PITTSBURGH (KDKA) — After a heart attack, Fred Fortson’s heart didn’t work as well as it should.

“Walking upstairs, walking a distance, and I started to get shortening of breath,” Fortson said.

As part of a study, he had a new kind of stimulator put in, called Barostim.

“I’m very glad I took part in it. And I think I was first in the city,” he says. “Of course, I was a little scared.”

It stimulates baroreceptors, which are special sensors that detect pressure changes in blood vessels.

(Photo Credit: KDKA)

When you have high blood pressure or heart failure for a long time, the baroreceptors don’t properly regulate blood pressure and heart rate. The idea behind barostim is to restore normal function.

“Unlike the pacemakers and defibrillators where the wires from the device go into the heart muscle, where the wires from the device go into the carotid artery,” says Dr. Srinivas Murali.

The stimulator, a tiny dot, goes on the carotid artery, which is the main blood vessel in the neck. in particular, it goes on the bulgy part where the baroreceptors are located.

“When that baroreceptor is stimulated, it sends certain signals to the brain,” says AHN vascular surgeon Dr. Satish Muluk.

These signals reduce how fast the heart beats, and improve the way the heart pumps.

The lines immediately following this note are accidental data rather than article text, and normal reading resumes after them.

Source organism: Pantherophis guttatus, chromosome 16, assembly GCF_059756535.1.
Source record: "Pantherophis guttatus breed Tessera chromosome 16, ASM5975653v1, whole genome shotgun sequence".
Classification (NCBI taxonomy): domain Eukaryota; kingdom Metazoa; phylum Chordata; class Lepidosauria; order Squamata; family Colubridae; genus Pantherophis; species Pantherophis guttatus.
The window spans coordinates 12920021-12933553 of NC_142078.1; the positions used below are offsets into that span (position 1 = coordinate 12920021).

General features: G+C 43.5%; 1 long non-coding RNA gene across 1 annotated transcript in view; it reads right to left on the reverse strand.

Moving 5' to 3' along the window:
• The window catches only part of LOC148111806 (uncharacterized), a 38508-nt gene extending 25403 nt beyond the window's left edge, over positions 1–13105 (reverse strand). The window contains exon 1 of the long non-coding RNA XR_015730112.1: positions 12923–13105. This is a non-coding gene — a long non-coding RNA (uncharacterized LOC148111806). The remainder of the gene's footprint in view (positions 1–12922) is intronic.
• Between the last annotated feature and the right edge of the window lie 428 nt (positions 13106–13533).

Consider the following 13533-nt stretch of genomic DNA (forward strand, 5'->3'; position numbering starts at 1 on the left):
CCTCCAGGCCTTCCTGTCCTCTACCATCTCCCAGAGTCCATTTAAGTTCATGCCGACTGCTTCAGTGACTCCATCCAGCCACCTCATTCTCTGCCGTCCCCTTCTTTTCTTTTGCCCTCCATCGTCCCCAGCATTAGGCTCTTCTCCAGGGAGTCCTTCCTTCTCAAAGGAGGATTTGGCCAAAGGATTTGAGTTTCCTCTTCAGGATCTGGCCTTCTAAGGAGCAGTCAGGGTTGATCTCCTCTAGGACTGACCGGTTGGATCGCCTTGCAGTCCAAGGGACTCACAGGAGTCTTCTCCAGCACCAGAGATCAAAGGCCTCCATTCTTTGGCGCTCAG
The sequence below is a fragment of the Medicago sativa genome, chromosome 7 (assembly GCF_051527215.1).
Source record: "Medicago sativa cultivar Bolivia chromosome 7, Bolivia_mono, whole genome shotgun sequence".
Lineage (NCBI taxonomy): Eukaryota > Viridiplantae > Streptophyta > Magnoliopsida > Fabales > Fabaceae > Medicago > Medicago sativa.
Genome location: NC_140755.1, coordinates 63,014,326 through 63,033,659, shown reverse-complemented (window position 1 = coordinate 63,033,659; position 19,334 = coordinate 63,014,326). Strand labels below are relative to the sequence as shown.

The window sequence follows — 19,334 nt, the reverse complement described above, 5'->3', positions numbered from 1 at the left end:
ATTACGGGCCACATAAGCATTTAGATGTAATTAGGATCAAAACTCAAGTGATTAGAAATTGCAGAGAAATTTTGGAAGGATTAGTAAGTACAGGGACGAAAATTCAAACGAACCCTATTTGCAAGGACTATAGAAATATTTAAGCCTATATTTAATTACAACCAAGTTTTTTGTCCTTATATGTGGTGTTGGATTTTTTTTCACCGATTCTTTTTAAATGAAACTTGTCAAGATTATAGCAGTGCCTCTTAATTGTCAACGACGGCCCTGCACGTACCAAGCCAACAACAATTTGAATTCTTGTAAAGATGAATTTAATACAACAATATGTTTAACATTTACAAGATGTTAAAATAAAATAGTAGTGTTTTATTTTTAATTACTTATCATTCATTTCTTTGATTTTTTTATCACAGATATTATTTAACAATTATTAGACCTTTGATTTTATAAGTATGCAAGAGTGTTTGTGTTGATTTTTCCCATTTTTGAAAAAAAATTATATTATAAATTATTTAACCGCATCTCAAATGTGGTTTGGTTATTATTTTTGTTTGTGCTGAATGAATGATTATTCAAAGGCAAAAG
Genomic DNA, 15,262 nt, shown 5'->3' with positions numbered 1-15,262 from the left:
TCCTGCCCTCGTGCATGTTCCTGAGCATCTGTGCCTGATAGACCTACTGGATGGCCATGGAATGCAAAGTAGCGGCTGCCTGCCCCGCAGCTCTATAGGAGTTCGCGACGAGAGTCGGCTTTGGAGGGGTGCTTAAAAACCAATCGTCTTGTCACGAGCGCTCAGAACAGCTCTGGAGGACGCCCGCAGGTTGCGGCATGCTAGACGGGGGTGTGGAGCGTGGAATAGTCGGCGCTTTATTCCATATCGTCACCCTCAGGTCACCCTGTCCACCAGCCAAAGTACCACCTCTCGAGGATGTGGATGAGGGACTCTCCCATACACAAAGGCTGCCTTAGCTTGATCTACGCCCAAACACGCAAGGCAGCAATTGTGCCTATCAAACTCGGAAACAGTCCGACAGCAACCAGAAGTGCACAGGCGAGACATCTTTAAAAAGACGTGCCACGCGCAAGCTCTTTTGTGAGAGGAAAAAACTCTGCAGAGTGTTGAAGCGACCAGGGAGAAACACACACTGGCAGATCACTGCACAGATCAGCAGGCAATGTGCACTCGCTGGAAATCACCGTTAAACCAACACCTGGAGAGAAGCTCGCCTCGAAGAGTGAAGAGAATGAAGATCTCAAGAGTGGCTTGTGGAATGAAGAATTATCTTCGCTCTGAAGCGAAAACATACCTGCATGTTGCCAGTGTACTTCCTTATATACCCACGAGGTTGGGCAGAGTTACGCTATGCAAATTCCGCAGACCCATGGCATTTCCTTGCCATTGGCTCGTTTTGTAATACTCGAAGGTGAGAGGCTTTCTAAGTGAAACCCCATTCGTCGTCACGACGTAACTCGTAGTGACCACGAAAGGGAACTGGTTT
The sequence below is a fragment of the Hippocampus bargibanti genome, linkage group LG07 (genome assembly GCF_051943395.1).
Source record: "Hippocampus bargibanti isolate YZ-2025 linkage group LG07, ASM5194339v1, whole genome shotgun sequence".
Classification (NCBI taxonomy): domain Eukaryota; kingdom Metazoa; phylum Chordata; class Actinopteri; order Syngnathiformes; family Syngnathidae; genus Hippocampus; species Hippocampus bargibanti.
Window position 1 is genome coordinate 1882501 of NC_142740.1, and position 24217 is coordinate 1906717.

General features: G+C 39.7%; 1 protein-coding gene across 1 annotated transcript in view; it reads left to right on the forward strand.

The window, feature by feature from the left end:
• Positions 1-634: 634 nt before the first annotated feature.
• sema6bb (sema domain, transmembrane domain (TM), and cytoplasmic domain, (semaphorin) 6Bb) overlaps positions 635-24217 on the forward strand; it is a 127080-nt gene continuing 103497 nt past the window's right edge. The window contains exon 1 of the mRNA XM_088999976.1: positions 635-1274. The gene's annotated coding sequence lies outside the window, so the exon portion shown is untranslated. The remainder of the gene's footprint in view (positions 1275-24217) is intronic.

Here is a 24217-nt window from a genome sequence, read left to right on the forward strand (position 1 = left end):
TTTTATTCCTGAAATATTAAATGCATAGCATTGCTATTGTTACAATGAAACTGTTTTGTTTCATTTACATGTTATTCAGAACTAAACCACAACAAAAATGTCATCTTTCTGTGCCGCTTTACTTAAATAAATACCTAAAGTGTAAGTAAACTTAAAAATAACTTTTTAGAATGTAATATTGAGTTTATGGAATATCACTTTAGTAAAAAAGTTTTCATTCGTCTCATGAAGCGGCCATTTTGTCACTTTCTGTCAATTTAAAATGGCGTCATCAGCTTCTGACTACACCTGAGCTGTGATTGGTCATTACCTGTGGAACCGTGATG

The doctors make a small incision in the neck, place the stimulator on the carotid artery and activate it — to find where the strongest response in blood pressure and pulse is.

“You want to see some drop in the blood pressure, which tells you you’re taking some of the load off the heart,” says Dr. Murali.

Once the doctors find that, they remove the placement rod, sew the tiny speck in place, and connect the wires beneath the skin into a battery pack… surgically implanted into a pouch in the upper chest.

“How much adjustment, fine-tuning is necessary over time is something we need to figure out,” Dr. Murali admits.

The device was FDA approved a few months ago for people with heart failure symptoms, like trouble breathing and walking, and leg swelling. Those patients’ hearts also must pump poorly, and they can’t have certain abnormal heart rhythms.

“How easily it’s going to be available for all patients is yet to be determined,” Dr. Murali adds.

Even with the device, patients still have to stay on their medicines.

“It’s an addition, to all of the other things that we do for heart failure,” says Dr. Muluk.

They don’t feel the electrical impulses, they only notice they’re able to function better.

“You know I’m walking now. I don’t have shortness of breath as quick as I did then. Although, I still have it,” says Fred. “I think I’m just living a little better now, since I had it in.”

Overall, Fred says he’s grateful for how he’s improved since getting Barostim.

Dr. Maria Simbra